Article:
The 5 Principles of Industrial Hygiene
July 28, 2021
The Industrial Hygiene Principles: Anticipation, Recognition, Evaluation, Control and Confirm
Industrial hygiene, also known as occupational hygiene, is the science and art of protecting and enhancing the health and well-being of workers and citizens of the community. The field of industrial hygiene tackles a wide range of job-related hazards including:
Occupational hygienists apply the 5 basic principles of industrial hygiene to prevent injury and illness. These are:
1. Anticipation of Health Hazards
Anticipation of health hazards is the first principle of industrial hygiene and is essential to keeping workplaces safe. This typically requires a survey of the workplace design, operations, processes, work tasks, materials and worker population. A current inventory of chemicals and their Safety Data Sheets will quickly identify all the chemical hazards in the workplace. The hazardous properties of each chemical onsite can help to prioritize which hazards need to be investigated.
2. Recognition of Health Hazards
Recognition of health hazards is the second principle of industrial hygiene. It is important to recognize and understand the potential hazards of the work environment, internal processes, and job tasks, including chemical and physical hazards at a workplace. For example, do some employees have greater exposure to occupational hazards because they work in an area with poor ventilation? Do their work tasks generate a lot of dust and are their work shifts or tasks longer? This also includes individual work tasks and how they affect adjacent work activities that could create exposure to hazards for other workers in the facility, also called simultaneous operations.
Another step in recognizing health hazards is to know if there are occupational exposure limits or restrictions for the hazardous products identified in your chemical inventory.
3. Evaluation of Exposure
Evaluation of exposure is the third principle in industrial hygiene. Engineering, work practice, and administrative controls are the primary means of reducing employee exposure to occupational hazards. After anticipating and recognizing your health hazards, it’s time to evaluate the risk of exposure through an Occupational Exposure assessment.
Traditionally evaluation means workplace monitoring. Due to the complexity of the work environment and the measuring instruments, monitoring should only be done by a qualified professional like an industrial or occupational hygienist.
Industrial Hygiene Monitoring
Industrial hygiene monitoring captures the exposure level of a certain population of workers during their work activities at a certain time. This measurement can be conducted on those with the highest potential exposure, or a representative exposure, measurements can also refer to a similar exposure group (SEG), workers who perform the same tasks at the same frequency, with similar materials.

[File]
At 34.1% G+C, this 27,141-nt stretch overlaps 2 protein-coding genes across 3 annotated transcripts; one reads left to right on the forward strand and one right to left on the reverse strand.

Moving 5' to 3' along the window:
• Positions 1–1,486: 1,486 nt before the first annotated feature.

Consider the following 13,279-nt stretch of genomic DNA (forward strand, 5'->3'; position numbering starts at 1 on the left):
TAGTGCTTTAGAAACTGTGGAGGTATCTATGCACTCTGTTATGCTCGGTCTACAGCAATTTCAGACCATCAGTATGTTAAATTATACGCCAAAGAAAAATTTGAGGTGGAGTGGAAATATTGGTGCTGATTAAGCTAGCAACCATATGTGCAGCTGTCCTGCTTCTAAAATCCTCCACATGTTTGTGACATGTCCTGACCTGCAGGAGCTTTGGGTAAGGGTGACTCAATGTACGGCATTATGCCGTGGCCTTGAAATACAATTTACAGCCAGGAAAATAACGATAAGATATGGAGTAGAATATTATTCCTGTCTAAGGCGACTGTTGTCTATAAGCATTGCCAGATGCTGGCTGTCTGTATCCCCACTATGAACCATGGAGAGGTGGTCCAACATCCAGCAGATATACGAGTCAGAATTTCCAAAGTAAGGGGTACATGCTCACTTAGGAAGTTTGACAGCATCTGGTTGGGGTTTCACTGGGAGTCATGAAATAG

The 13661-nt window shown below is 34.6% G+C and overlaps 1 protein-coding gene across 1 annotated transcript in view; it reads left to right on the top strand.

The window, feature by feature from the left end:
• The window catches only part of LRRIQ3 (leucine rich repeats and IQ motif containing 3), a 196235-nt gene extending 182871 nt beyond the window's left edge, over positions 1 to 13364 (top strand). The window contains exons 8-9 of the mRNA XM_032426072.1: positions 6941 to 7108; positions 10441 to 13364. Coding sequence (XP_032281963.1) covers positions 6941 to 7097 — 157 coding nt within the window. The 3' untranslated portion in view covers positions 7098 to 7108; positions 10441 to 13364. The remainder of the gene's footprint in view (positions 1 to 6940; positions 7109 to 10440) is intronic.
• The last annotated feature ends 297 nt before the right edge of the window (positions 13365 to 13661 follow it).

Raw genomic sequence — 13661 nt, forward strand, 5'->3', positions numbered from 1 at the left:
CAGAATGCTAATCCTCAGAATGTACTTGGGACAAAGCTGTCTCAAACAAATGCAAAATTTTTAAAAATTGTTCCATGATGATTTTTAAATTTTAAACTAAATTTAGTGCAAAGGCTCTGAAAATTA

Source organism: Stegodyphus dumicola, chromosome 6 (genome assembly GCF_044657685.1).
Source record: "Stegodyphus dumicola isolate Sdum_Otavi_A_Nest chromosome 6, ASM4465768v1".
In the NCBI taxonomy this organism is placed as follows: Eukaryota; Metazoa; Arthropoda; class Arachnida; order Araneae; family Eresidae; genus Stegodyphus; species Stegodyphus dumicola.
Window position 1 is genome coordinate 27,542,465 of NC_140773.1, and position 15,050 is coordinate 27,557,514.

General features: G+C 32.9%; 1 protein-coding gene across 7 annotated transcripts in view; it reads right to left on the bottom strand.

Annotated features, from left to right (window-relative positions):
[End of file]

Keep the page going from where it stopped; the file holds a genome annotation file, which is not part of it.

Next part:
Industrial hygiene monitoring measures a specific physical, biological or chemical agent where the exposure occurs. Monitoring also needs to consider variations in exposure during different work shifts or facility maintenance activities like turn arounds. Monitoring will have a defined purpose or question it is trying to answer; generally, it is trying to determine if exposures are safely below or over the occupational exposure limits (OEL) for the hazardous product.
Qualitative and quantitative analysis of data from monitoring is used to determine if exposure results are acceptable, unacceptable, or uncertain. Coming to this conclusion requires a knowledge of the occupational exposure limit in the jurisdiction in which you are operating. OELs for long-term and short-term exposure to a hazardous substance vary by province, state, and country.
Not all substances in commerce have OELs developed for them.
4. Control Over Worker Exposure
Controlling worker exposure is the next principle of industrial hygiene. When hazardous exposure is determined to be unacceptable, controls need to be implemented to protect workers. The hierarchy of controls should be used to guide decisions on a multifaceted approach to exposure control. Although people instinctively think of Personal Protective Equipment or PPE first, it should be the last control applied once elimination, substitution, engineering controls and administrative practices are considered.
5. Confirmation of Control Measures
Confirm is the last principle of industrial hygiene. This step highlights the importance of assessing the performance of hazard control measures and subsequent worker exposures. Investigating existing or potential issues and applying corrective actions is also part of confirming that your industrial hygiene program is effective. Maintaining data and reports is also key to track and trend the success of your industrial hygiene program to prevent injury, illness, or negative effects to the well-being of workers.
Develop an Industrial Hygiene Program with CHAMP
The principles of industrial or occupational hygiene are dynamic and require continual evaluation and reassessment as new hazards are introduced to the workplace and facilities change. Following these principles will protect a workplace’s most valuable asset: its people. Chemscape’s Chemical Hazard Assessment Management Program, also known as CHAMP, has the tools to help you identify and effectively manage the chemical hazards in your workplace.
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